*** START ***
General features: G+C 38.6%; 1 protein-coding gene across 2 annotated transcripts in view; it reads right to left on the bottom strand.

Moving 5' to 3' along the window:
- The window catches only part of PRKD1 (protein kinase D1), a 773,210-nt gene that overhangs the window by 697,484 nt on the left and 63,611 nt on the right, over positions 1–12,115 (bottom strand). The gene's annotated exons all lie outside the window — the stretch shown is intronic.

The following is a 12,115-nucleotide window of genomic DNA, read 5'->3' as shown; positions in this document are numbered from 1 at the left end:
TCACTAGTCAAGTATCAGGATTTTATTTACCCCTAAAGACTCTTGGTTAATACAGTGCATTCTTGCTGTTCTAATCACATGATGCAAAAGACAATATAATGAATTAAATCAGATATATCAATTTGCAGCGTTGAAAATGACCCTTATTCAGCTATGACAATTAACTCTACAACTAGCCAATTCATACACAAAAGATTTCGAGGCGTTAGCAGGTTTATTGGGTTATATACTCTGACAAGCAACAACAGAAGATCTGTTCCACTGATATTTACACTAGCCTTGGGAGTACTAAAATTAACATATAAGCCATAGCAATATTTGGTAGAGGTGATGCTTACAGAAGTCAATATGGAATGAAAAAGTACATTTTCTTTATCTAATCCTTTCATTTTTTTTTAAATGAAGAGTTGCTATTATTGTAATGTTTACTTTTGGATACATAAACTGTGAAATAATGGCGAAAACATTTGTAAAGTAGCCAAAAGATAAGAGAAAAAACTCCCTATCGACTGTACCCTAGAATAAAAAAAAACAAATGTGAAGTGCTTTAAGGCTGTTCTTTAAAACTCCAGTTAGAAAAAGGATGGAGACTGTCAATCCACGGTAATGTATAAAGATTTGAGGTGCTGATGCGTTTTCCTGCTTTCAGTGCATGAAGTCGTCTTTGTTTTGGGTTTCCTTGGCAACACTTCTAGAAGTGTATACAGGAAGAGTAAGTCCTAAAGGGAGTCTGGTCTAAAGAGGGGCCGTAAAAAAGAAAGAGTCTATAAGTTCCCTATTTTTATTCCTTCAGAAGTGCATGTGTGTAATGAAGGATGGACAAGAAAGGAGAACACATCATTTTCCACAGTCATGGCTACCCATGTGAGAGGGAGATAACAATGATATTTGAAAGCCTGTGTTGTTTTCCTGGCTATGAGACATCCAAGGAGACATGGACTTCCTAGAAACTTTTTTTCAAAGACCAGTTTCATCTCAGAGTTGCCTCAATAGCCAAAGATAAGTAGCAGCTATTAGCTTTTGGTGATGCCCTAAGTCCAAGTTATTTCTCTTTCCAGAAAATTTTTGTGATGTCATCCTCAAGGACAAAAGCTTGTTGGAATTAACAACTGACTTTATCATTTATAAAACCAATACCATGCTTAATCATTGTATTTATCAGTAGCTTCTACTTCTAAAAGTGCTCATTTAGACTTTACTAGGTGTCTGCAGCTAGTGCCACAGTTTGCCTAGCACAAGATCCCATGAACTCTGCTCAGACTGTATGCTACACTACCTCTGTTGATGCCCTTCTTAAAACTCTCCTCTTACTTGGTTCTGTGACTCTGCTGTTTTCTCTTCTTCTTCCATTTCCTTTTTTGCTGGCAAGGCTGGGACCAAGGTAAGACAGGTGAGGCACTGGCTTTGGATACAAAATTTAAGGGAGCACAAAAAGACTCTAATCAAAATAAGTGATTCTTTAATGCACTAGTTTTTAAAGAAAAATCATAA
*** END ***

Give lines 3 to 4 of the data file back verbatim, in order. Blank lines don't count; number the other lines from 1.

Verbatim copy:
- The window catches only part of PRKD1 (protein kinase D1), a 773,210-nt gene that overhangs the window by 697,484 nt on the left and 63,611 nt on the right, over positions 1–12,115 (bottom strand). The gene's annotated exons all lie outside the window — the stretch shown is intronic.

The following is a 12,115-nucleotide window of genomic DNA, read 5'->3' as shown; positions in this document are numbered from 1 at the left end: